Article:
Chris Grove, Technology Evangelist at Nozomi Networks, points out that though these cyber attacks are a major cause for concern they are also not necessarily as drastic as some media reports make them sound: “While it’s important to keep an eye on major events, we should also avoid over sensationalized headlines intended to spread fear. Some headlines are taking the action of deleting code and jumping to attempted mass poisoning. Even the facility operator pointed this out. There was not an attempt at poisoning the water supply. That said, this is a stark reminder on how insecure our nation’s water facilities are.”
While it may be much more difficult for a hacker to actually poison a water supply than news stories sometimes make it sound, that does not excuse the sloppy first layer of security present at many water treatment plants. A recent survey by the Cybersecurity and Infrastructure Security Agency (CISA) found that, of the small amount of water supply facilities across the country that opt to receive cyber security assistance from it, 1 out of 10 had a critical vulnerability and over 80% of these were since-fixed software flaws that emerged prior to 2017. This indicates that many facilities are not taking the most elemental step of simply keeping remote access software patched and updated.
CISA and other cybersecurity experts familiar with the situation see the greatest cyber attack threat as being to the smaller water treatment facilities in more rural areas, which often do not have the budget to have a full-time IT professional monitoring them or to bring in consultants to shore up security. The Biden administration recently addressed similar security issues in the energy sector with an executive order, and has announced $111 billion in spending on water utilities as part of a $2 trillion proposed national infrastructure plan. $56 billion of that is earmarked for grants and low-cost loans meant for dated water facilities that need to modernize.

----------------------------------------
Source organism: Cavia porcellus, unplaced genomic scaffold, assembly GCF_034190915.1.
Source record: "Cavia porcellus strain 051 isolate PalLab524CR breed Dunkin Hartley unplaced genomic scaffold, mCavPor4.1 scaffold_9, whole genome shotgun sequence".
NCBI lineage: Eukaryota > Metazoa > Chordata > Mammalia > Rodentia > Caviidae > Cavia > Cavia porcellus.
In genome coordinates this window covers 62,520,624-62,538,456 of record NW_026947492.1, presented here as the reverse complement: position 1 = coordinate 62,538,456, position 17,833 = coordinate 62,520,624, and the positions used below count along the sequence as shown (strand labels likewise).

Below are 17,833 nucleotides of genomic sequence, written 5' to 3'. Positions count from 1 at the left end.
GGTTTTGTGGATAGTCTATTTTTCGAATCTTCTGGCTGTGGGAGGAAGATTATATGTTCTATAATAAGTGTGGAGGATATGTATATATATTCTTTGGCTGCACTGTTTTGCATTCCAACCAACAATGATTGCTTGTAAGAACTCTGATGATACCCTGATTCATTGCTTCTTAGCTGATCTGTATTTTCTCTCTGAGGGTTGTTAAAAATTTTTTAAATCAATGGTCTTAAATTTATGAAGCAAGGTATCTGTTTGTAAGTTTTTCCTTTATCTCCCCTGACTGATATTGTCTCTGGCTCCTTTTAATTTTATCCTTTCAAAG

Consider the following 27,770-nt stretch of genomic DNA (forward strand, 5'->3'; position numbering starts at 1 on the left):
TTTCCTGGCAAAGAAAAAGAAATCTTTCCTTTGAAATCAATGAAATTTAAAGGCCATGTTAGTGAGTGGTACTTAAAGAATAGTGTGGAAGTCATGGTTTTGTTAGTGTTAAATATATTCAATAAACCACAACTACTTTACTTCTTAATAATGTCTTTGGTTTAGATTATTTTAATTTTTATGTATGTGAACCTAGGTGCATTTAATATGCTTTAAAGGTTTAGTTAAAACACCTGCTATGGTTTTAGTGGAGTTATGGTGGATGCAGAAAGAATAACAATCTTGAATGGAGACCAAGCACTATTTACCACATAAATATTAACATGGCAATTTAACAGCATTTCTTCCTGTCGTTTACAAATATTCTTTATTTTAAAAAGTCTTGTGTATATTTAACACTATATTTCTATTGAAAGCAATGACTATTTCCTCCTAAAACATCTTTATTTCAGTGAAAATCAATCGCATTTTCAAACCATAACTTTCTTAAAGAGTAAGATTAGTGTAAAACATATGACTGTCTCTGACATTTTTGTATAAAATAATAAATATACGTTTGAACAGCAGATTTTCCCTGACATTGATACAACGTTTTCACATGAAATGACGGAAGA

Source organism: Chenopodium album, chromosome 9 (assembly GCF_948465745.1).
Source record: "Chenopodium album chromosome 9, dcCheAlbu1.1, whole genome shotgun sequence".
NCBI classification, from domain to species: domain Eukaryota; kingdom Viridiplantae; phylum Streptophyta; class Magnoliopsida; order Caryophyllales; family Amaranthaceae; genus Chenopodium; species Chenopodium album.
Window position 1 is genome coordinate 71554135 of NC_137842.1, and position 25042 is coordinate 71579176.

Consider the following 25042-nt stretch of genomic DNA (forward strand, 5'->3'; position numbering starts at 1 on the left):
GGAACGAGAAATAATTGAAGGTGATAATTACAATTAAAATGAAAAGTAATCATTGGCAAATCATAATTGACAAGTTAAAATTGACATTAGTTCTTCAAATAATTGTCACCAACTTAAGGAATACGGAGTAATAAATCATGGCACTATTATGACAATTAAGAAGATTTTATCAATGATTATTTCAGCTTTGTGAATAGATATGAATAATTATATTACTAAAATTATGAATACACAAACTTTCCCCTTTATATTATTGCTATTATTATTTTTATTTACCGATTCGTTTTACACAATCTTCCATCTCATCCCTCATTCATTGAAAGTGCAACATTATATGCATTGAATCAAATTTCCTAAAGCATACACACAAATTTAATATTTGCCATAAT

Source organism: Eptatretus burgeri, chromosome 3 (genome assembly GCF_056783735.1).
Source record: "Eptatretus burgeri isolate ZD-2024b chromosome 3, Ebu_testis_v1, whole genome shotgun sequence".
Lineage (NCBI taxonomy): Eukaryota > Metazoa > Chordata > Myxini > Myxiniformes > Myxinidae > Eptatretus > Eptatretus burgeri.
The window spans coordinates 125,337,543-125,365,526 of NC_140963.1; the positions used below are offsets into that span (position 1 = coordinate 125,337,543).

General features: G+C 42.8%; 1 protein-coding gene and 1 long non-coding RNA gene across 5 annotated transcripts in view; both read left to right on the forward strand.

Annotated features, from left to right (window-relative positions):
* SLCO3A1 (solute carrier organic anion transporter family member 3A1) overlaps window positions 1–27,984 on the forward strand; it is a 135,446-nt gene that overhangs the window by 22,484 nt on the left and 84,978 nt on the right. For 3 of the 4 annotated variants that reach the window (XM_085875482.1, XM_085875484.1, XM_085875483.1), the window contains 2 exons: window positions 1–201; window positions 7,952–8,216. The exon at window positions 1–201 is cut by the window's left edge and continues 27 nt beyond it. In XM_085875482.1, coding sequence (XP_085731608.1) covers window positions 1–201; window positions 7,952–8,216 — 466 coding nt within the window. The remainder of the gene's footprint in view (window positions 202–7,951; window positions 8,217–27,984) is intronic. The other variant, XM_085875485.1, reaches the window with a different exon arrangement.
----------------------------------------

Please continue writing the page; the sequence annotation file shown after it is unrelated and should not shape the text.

#Cyberattack in mid-January on a water treatment plant in the Bay Area was due to an old remote login credential that no one had disabled. #respectdata
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Sam Humphries, security strategist at Exabeam, shared some thoughts on how these facilities might make the best use of any federal funding received for cyber security upgrades: “The need to understand and baseline normal in terms of critical asset/system access is absolutely key in protecting critical infrastructure. Regardless of whether systems in operational technology (OT) environments are air-gapped or not, if there’s a digital route to the system, then it’s at risk. We’ve got to ensure we’re monitoring OT systems far more diligently by capturing all viable log data in terms of access control, system settings and maintenance. Any abnormality — regardless of how small — should be investigated, triaged and managed accordingly. Relying on users alone for the protection of our CNI systems does not (and will not) scale … Working smarter with automation technologies in managing large volumes of data streams, analyzing them for anomalies and reporting risk in real time, is the only way forward for CNI protection. This, in partnership with continued user education in being diligent and applying critical thinking analysis to system activity reports, is critical.”